U.S. population without health care visits 2000-2017, by ethnicity

This statistic shows the percentage of the U.S. population without health care visits during the previous 12 months in 2000 and 2017, by ethnicity. In 2017, 13.9 percent of the white U.S. population had no health care visits during the previous 12 months.

Percentage of U.S. population without health care visits in the past 12 months in 2000 and 2017, by ethnicity

20002017
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Sources

Release date

October 2019

Region

United States

Survey time period

2000 and 2017

Age group

all ages

Supplementary notes

This table presents a summary measure of health care visits to doctor offices, emergency departments, and home visits during a 12-month period.
Estimates are age-adjusted to the year 2000 standard population using six age groups: Under 18 years, 18-44 years, 45-54 years, 55-64 years, 65-74 years, and 75 years and over. The disability measure is age-adjusted using the five adult age groups.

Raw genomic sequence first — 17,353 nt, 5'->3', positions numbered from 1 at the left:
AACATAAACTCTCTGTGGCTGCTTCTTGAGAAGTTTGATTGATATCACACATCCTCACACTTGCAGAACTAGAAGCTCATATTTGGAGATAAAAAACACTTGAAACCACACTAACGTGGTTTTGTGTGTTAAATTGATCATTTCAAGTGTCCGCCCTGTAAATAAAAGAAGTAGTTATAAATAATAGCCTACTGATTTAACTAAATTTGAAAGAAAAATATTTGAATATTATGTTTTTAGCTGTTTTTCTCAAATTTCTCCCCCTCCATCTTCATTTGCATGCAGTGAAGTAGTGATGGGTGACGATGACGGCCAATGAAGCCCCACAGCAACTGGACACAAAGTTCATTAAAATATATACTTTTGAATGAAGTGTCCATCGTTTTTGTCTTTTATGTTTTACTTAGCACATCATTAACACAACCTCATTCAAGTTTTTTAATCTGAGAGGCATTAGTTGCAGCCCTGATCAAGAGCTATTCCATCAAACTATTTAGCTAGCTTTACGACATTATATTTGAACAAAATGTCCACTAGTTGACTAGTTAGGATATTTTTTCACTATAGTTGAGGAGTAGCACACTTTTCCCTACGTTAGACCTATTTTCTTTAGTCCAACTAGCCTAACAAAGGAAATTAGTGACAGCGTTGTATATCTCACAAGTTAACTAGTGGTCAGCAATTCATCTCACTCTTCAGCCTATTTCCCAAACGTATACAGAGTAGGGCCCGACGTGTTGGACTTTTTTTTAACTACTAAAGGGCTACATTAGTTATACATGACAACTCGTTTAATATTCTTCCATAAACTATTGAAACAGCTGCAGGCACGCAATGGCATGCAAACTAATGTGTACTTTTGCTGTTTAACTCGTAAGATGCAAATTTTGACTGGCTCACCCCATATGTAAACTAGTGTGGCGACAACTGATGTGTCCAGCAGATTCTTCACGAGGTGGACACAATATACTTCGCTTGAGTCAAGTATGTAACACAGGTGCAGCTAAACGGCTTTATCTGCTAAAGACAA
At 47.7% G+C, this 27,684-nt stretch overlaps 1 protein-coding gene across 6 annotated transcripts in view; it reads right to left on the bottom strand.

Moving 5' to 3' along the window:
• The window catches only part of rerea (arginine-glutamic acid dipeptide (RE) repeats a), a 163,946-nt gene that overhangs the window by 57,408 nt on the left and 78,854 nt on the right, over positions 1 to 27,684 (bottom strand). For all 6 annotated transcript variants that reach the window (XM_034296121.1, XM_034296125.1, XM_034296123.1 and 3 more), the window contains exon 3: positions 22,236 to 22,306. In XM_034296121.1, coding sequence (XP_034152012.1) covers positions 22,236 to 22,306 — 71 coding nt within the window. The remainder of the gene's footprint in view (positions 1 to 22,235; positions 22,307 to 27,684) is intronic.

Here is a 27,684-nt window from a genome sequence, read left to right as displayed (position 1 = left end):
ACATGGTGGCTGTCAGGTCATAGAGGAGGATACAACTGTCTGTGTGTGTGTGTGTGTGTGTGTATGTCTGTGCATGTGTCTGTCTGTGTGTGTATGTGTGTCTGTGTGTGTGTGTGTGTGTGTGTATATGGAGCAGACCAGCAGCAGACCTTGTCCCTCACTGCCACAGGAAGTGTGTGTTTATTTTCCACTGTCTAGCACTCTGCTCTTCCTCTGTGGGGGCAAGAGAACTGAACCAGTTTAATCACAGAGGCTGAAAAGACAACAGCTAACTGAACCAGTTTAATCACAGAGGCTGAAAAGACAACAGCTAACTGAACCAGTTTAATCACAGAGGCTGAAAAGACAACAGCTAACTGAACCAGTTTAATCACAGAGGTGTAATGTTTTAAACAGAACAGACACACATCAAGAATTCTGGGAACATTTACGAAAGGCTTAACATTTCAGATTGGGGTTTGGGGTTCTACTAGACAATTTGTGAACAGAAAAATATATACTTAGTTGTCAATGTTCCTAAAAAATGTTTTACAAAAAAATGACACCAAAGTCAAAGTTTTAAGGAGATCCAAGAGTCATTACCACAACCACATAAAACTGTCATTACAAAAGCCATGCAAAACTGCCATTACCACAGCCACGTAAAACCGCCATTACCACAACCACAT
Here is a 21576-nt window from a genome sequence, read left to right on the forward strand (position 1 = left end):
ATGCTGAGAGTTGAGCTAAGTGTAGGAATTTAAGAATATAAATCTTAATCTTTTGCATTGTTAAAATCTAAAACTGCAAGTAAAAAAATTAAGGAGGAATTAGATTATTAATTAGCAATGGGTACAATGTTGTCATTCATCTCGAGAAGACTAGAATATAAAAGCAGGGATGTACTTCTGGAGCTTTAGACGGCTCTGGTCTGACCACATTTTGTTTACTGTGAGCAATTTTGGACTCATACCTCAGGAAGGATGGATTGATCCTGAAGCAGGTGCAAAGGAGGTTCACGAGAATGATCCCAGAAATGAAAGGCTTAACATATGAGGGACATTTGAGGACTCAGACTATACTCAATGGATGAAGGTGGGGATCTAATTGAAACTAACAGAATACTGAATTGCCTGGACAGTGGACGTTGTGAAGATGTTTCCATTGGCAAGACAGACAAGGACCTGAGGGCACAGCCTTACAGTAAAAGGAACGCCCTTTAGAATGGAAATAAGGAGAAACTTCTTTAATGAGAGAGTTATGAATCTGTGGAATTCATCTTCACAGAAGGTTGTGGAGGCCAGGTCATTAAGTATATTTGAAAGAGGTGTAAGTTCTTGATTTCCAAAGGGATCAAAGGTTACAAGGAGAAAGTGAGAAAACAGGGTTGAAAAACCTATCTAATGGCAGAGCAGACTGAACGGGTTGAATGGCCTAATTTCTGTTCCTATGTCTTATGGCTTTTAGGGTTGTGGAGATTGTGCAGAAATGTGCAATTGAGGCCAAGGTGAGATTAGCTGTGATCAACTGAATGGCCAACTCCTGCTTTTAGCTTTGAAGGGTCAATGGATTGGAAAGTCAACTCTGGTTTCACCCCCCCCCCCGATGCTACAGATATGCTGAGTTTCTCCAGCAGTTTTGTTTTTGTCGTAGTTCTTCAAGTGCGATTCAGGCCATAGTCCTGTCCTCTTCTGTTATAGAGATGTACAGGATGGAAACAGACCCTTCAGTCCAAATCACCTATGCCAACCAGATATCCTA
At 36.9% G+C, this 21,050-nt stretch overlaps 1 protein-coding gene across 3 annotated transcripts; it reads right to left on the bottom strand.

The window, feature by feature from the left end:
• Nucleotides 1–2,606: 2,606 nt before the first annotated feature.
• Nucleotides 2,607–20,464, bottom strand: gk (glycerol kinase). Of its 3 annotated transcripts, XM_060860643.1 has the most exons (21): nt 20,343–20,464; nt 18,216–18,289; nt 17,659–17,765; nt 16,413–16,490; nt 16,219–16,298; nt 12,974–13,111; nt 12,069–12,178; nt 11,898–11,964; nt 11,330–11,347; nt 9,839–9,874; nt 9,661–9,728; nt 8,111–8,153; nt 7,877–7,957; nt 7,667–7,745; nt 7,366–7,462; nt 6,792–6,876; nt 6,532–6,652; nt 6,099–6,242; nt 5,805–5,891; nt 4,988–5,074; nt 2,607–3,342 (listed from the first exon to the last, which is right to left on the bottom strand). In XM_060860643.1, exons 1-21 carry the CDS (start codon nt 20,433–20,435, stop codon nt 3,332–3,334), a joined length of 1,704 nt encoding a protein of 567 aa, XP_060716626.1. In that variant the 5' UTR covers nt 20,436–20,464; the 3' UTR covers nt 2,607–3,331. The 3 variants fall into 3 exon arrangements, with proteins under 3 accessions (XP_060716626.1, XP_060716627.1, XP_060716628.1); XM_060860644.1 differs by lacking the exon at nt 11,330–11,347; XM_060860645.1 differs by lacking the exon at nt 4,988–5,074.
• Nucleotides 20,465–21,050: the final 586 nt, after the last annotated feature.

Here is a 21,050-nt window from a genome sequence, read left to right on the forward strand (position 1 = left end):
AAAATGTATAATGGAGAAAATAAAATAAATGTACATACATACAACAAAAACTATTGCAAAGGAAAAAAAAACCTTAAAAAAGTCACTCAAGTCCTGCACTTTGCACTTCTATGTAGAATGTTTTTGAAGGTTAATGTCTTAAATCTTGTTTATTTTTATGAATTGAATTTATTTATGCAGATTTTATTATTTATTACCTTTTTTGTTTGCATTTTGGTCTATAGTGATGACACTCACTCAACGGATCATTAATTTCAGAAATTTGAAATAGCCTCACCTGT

The race groups, white, black, American Indian or Alaska Native, Asian, Native Hawaiian or Other Pacific Islander, and 2 or more races, include persons of Hispanic and non-Hispanic origin. Persons of Hispanic origin may be of any race. Starting with 1999 data, race-specific estimates are tabulated according to the 1997 Revisions to the Standards for the Classification of Federal Data on Race and Ethnicity and are not strictly comparable with estimates for earlier years. The five single-race categories plus multiple-race categories shown in the table conform to the 1997 Standards. Starting with 1999 data, race-specific estimates are for persons who reported only one racial group; the category 2 or more races includes persons who reported more than one racial group. Prior to 1999, data were tabulated according to the 1977 Standards with four racial groups and the Asian only category included Native Hawaiian or Other Pacific Islander. Estimates for single-race categories prior to 1999 included persons who reported one race or, if they reported more than one race, identified one race as best representing their race. Starting with 2003 data, race responses of other race and unspecified multiple race were treated as missing, and then race was imputed if these were the only race responses. Almost all persons with a race response of other race were of Hispanic origin.
** Estimates are considered unreliable.

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